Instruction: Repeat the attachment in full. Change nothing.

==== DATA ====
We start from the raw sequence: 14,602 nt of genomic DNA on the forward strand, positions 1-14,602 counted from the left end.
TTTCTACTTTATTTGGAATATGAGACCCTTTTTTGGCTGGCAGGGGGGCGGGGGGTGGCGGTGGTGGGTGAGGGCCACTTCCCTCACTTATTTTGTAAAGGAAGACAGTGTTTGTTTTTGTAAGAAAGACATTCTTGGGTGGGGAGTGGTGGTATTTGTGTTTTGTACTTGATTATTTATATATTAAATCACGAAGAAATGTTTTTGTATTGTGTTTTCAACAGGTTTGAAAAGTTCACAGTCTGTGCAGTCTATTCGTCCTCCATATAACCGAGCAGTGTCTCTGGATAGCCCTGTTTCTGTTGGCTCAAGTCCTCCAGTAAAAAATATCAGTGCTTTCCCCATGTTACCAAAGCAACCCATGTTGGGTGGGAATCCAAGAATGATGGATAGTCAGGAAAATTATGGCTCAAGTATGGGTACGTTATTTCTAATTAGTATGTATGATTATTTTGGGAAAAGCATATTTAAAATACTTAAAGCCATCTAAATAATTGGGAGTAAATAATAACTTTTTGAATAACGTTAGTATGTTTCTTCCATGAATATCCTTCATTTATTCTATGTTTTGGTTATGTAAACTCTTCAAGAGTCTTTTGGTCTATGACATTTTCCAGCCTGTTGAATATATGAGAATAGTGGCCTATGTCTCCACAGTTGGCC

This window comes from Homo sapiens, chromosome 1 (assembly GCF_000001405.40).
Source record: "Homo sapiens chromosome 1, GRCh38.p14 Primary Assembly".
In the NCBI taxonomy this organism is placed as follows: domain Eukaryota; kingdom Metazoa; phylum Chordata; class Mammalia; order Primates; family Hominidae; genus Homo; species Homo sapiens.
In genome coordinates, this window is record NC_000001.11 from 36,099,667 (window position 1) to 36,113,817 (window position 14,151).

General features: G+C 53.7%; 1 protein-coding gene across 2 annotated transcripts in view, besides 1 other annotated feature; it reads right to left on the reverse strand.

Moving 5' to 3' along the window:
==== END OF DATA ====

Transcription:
We start from the raw sequence: 14,602 nt of genomic DNA on the forward strand, positions 1-14,602 counted from the left end.
TTTCTACTTTATTTGGAATATGAGACCCTTTTTTGGCTGGCAGGGGGGCGGGGGGTGGCGGTGGTGGGTGAGGGCCACTTCCCTCACTTATTTTGTAAAGGAAGACAGTGTTTGTTTTTGTAAGAAAGACATTCTTGGGTGGGGAGTGGTGGTATTTGTGTTTTGTACTTGATTATTTATATATTAAATCACGAAGAAATGTTTTTGTATTGTGTTTTCAACAGGTTTGAAAAGTTCACAGTCTGTGCAGTCTATTCGTCCTCCATATAACCGAGCAGTGTCTCTGGATAGCCCTGTTTCTGTTGGCTCAAGTCCTCCAGTAAAAAATATCAGTGCTTTCCCCATGTTACCAAAGCAACCCATGTTGGGTGGGAATCCAAGAATGATGGATAGTCAGGAAAATTATGGCTCAAGTATGGGTACGTTATTTCTAATTAGTATGTATGATTATTTTGGGAAAAGCATATTTAAAATACTTAAAGCCATCTAAATAATTGGGAGTAAATAATAACTTTTTGAATAACGTTAGTATGTTTCTTCCATGAATATCCTTCATTTATTCTATGTTTTGGTTATGTAAACTCTTCAAGAGTCTTTTGGTCTATGACATTTTCCAGCCTGTTGAATATATGAGAATAGTGGCCTATGTCTCCACAGTTGGCC

This window comes from Homo sapiens, chromosome 1 (assembly GCF_000001405.40).
Source record: "Homo sapiens chromosome 1, GRCh38.p14 Primary Assembly".
In the NCBI taxonomy this organism is placed as follows: domain Eukaryota; kingdom Metazoa; phylum Chordata; class Mammalia; order Primates; family Hominidae; genus Homo; species Homo sapiens.
In genome coordinates, this window is record NC_000001.11 from 36,099,667 (window position 1) to 36,113,817 (window position 14,151).

General features: G+C 53.7%; 1 protein-coding gene across 2 annotated transcripts in view, besides 1 other annotated feature; it reads right to left on the reverse strand.

Moving 5' to 3' along the window: